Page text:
Acer releases 24-inch IPS display for $329, adjustable height, swivel, tilt

By on May 1, 2012, 3:00 PM

Acer has just released a brand-new IPS display that not only sports some decent features, but with an MSRP of $329, sports a great price as well. The 24-inch LCD is being marketed as a commercial offering and as such, bucks the long-held view that business equipment is always more expensive.

If you aren't aware, IPS (in-plane switching) panels are a competing technology to TN panels. Although twisted nematic displays are by far the most common because of how cheaply they can be produced, IPS LCDs offer one distinct advantage over TN panels: far superior viewing angles with minimal color shifting.

With the B243PWL, Acer joins Dell in selling affordable IPS displays. In 2010, Dell announced a line of inexpensive IPS displays ranging from 21.5 to 23 inches while just last year, the company began offering its U2412M -- a 24-inch IPS monitor under its premium UltraSharp brand -- for $399 MSRP. That same LCD is now selling for $288.

The 24-inch Acer B243PWL offers full 1080p with a resolution of 1920x1200 and a supposed 100,000,000:1 contrast ratio (dynamic, of course) with LED backlighting. For the price, this monitor's adjustability might surprise you. The B243PWL features tilt, swivel and height adjustment. The IPS panel also ships with DisplayPort, VGA, DVI connectivity (sorry, no HDMI) and enjoys a three-year warranty. 

As an aside, has anyone else noticed larger displays with an aspect ratio of 16:10 are becoming increasingly difficult to find? Most LCDs seem to be 16:9 anymore @ 1920x1080 instead of 1920x1200. In fact, a quick search on Newegg reveals just 19 LCD with 1920x1200 versus 243 that weigh in with 1920x1080.




User Comments: 13

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LNCPapa LNCPapa said:

Yes Rick - and the 16:9 trend on the computer monitor side is a bit frustrating for me. I really feel like I'm missing some real estate when using a 1920x1080 monitor and I can't afford a higher resolution 2440x or 2560x monitor.

Lionvibez said:

I'll take my HP ZR24w over this thanks. Its a business class monitor that has a 3 year onsite warranty.

Its S-IPS this monitor is probably e-ips.

And this author is incorrect TN panels offer the quickest response times out of all panels type currently.

Another reason why all the 120hz panels are TN panels and not IPS.

But once you get use to a nice calibrated IPS panel you won't go back to TN no thanks.

I agree with you LNCpapa 16:10 for the win.

My current work monitor is a 16:9 monitor and my 16:10 at home does seem phyiscally bigger, not to mention i'm not missing out on the 11% of extra pixels I get at 1920x1200.

likedamaster said:

14ms response time. That is unacceptable for a 24". My 2560 x1600 30" is at 6ms. Terrible, not worth the price at all.

Staff
Rick Rick, TechSpot Staff, said:

And this author is incorrect TN panels offer the quickest response times out of all panels type currently.

Correct. Updated.

Wagan8r Wagan8r said:

I've been bemoaning the extinction of the 16:10 aspect ratio as they keep getting harder to find. I'm glad that I got my Samsung T260HD when I did, but the 10,000:1 contrast ratio is pretty outdated now. I'm hoping that 16:10 makes a comeback with most tablets going that route i.e. 1280x800 or the Asus Transformer Infinity at 1920x1200.

Lionvibez said:

I've been bemoaning the extinction of the 16:10 aspect ratio as they keep getting harder to find. I'm glad that I got my Samsung T260HD when I did, but the 10,000:1 contrast ratio is pretty outdated now. I'm hoping that 16:10 makes a comeback with most tablets going that route i.e. 1280x800 or the Asus Transformer Infinity at 1920x1200.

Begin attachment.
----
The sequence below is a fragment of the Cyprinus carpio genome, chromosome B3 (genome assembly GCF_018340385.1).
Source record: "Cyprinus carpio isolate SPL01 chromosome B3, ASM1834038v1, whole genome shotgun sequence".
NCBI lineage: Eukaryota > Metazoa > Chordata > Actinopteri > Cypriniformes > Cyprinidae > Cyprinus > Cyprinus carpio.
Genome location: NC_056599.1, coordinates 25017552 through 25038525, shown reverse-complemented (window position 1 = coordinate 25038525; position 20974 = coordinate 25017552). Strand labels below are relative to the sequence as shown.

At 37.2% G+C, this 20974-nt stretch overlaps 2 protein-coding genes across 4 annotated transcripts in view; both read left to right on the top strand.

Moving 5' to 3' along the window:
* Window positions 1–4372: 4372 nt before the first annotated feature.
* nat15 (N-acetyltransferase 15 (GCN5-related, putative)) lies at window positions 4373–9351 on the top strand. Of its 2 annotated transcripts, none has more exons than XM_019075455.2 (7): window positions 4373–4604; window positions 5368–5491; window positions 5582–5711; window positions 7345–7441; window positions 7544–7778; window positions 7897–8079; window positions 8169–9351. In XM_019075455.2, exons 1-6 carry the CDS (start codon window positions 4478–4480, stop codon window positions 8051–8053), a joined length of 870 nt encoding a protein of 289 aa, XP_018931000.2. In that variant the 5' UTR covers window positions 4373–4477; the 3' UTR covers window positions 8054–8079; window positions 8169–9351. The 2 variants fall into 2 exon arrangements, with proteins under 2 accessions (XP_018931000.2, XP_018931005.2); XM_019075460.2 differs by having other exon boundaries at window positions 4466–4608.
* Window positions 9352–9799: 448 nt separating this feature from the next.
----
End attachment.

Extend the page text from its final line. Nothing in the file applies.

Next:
10,000:1 contrast ratio is all marketing and means nothing. Just like the 100,000,000:1 quoted for this Acer.... umm ya right!

Darth Shiv Darth Shiv said:

Cheaper ips? Yes please! The Dell ips panels are usually 16:10. Will be getting one (ips panel) for my next monitor if the response us good enough for gaming as well...

captaincranky captaincranky, TechSpot Addict, said:

I've been bemoaning the extinction of the 16:10 aspect ratio as they keep getting harder to find. I'm glad that I got my Samsung T260HD when I did, but the 10,000:1 contrast ratio is pretty outdated now. I'm hoping that 16:10 makes a comeback with most tablets going that route i.e. 1280x800 or the Asus Transformer Infinity at 1920x1200.
Try and wrap your head around this. "Contrast ratio" is the absolute difference between absolute darkness and as bright as something can be.

What amuses me, is they keep dropping the illumination levels of monitors, and yet, they then measure the contrasts as being higher. Yep, beats be how they do that. Must be the new math.

If you'd like to see an example of a 1.000.000: 1 true contrast ratio. Contemplate the sun, and the light of the full moon. I hope I've remembered correctly when I say that to photograph under the light of the full moon, requires 1,000,000 times the exposure of a picture taken in full sunlight.

In any event, you can't keep reducing the overall brightness of a monitor, and then keep claiming its contrast is higher. It really is against the laws of physics.

And yeah, computer monitors should be 16:10, and not pander to a bunch of imbeciles that wholeheartedly believe an iPad is the only TV remote control device they'll ever need..

Yes Rick - and the 16:9 trend on the computer monitor side is a bit frustrating for me. I really feel like I'm missing some real estate when using a 1920x1080 monitor and I can't afford a higher resolution 2440x or 2560x monitor.
That's because HDTV resolution isn't any good for computer use, period. It's something they're trying to ram down everybody's throat in the name of universal standardization.